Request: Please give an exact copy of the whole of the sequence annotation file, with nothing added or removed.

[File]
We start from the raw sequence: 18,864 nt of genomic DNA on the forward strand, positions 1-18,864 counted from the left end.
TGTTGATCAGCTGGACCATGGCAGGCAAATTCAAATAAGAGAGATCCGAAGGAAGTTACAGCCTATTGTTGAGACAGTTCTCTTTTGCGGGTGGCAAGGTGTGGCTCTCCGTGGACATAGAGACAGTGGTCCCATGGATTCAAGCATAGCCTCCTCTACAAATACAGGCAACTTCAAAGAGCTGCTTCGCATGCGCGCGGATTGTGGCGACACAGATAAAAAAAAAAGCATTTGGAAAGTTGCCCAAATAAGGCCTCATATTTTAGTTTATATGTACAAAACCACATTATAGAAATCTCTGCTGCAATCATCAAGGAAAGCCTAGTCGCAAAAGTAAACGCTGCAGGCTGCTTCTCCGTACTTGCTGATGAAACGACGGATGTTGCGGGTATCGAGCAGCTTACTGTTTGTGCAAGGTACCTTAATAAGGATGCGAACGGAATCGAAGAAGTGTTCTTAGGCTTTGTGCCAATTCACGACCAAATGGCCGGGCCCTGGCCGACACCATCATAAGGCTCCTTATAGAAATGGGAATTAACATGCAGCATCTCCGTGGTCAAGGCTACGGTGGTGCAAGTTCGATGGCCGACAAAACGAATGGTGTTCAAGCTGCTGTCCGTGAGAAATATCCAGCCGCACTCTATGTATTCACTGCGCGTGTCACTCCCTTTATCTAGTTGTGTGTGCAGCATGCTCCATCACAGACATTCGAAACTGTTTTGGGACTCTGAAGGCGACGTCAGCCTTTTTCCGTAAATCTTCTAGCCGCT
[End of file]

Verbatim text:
We start from the raw sequence: 18,864 nt of genomic DNA on the forward strand, positions 1-18,864 counted from the left end.
TGTTGATCAGCTGGACCATGGCAGGCAAATTCAAATAAGAGAGATCCGAAGGAAGTTACAGCCTATTGTTGAGACAGTTCTCTTTTGCGGGTGGCAAGGTGTGGCTCTCCGTGGACATAGAGACAGTGGTCCCATGGATTCAAGCATAGCCTCCTCTACAAATACAGGCAACTTCAAAGAGCTGCTTCGCATGCGCGCGGATTGTGGCGACACAGATAAAAAAAAAAGCATTTGGAAAGTTGCCCAAATAAGGCCTCATATTTTAGTTTATATGTACAAAACCACATTATAGAAATCTCTGCTGCAATCATCAAGGAAAGCCTAGTCGCAAAAGTAAACGCTGCAGGCTGCTTCTCCGTACTTGCTGATGAAACGACGGATGTTGCGGGTATCGAGCAGCTTACTGTTTGTGCAAGGTACCTTAATAAGGATGCGAACGGAATCGAAGAAGTGTTCTTAGGCTTTGTGCCAATTCACGACCAAATGGCCGGGCCCTGGCCGACACCATCATAAGGCTCCTTATAGAAATGGGAATTAACATGCAGCATCTCCGTGGTCAAGGCTACGGTGGTGCAAGTTCGATGGCCGACAAAACGAATGGTGTTCAAGCTGCTGTCCGTGAGAAATATCCAGCCGCACTCTATGTATTCACTGCGCGTGTCACTCCCTTTATCTAGTTGTGTGTGCAGCATGCTCCATCACAGACATTCGAAACTGTTTTGGGACTCTGAAGGCGACGTCAGCCTTTTTCCGTAAATCTTCTAGCCGCT